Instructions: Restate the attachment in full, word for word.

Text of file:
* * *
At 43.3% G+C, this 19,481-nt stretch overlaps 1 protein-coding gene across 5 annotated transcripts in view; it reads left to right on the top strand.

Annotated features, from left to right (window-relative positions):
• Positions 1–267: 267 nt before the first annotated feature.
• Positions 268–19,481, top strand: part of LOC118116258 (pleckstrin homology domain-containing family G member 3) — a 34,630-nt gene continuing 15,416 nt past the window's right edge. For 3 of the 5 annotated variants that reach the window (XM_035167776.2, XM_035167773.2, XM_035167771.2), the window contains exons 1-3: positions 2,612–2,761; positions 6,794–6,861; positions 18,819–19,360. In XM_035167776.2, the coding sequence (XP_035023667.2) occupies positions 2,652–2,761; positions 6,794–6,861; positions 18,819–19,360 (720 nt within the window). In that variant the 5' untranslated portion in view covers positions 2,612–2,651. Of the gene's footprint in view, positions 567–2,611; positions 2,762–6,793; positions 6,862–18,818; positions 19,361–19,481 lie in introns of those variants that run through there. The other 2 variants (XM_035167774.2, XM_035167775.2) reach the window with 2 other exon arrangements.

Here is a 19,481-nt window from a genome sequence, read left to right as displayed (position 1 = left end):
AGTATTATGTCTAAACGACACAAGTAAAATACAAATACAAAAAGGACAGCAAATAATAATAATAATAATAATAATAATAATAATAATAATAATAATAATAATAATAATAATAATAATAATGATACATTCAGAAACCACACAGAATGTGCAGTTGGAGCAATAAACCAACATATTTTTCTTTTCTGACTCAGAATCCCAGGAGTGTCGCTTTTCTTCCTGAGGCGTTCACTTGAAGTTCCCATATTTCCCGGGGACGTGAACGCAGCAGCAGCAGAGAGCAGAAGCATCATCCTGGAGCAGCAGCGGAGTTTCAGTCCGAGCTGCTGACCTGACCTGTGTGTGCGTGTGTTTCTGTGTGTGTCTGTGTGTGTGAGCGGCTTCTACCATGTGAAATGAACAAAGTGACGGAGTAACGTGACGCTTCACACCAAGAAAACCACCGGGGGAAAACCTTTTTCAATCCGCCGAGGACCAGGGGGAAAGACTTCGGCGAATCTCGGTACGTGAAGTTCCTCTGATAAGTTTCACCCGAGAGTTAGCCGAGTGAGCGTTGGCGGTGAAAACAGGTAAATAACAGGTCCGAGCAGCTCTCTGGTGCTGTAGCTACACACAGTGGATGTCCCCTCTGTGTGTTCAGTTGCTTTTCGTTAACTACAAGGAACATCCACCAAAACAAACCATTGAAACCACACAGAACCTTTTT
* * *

At 43.3% G+C, this 19,481-nt stretch overlaps 1 protein-coding gene across 5 annotated transcripts in view; it reads left to right on the top strand.

Annotated features, from left to right (window-relative positions):
• Positions 1–267: 267 nt before the first annotated feature.
• Positions 268–19,481, top strand: part of LOC118116258 (pleckstrin homology domain-containing family G member 3) — a 34,630-nt gene continuing 15,416 nt past the window's right edge. For 3 of the 5 annotated variants that reach the window (XM_035167776.2, XM_035167773.2, XM_035167771.2), the window contains exons 1-3: positions 2,612–2,761; positions 6,794–6,861; positions 18,819–19,360. In XM_035167776.2, the coding sequence (XP_035023667.2) occupies positions 2,652–2,761; positions 6,794–6,861; positions 18,819–19,360 (720 nt within the window). In that variant the 5' untranslated portion in view covers positions 2,612–2,651. Of the gene's footprint in view, positions 567–2,611; positions 2,762–6,793; positions 6,862–18,818; positions 19,361–19,481 lie in introns of those variants that run through there. The other 2 variants (XM_035167774.2, XM_035167775.2) reach the window with 2 other exon arrangements.

Here is a 19,481-nt window from a genome sequence, read left to right as displayed (position 1 = left end):
AGTATTATGTCTAAACGACACAAGTAAAATACAAATACAAAAAGGACAGCAAATAATAATAATAATAATAATAATAATAATAATAATAATAATAATAATAATAATAATAATAATAATAATGATACATTCAGAAACCACACAGAATGTGCAGTTGGAGCAATAAACCAACATATTTTTCTTTTCTGACTCAGAATCCCAGGAGTGTCGCTTTTCTTCCTGAGGCGTTCACTTGAAGTTCCCATATTTCCCGGGGACGTGAACGCAGCAGCAGCAGAGAGCAGAAGCATCATCCTGGAGCAGCAGCGGAGTTTCAGTCCGAGCTGCTGACCTGACCTGTGTGTGCGTGTGTTTCTGTGTGTGTCTGTGTGTGTGAGCGGCTTCTACCATGTGAAATGAACAAAGTGACGGAGTAACGTGACGCTTCACACCAAGAAAACCACCGGGGGAAAACCTTTTTCAATCCGCCGAGGACCAGGGGGAAAGACTTCGGCGAATCTCGGTACGTGAAGTTCCTCTGATAAGTTTCACCCGAGAGTTAGCCGAGTGAGCGTTGGCGGTGAAAACAGGTAAATAACAGGTCCGAGCAGCTCTCTGGTGCTGTAGCTACACACAGTGGATGTCCCCTCTGTGTGTTCAGTTGCTTTTCGTTAACTACAAGGAACATCCACCAAAACAAACCATTGAAACCACACAGAACCTTTTT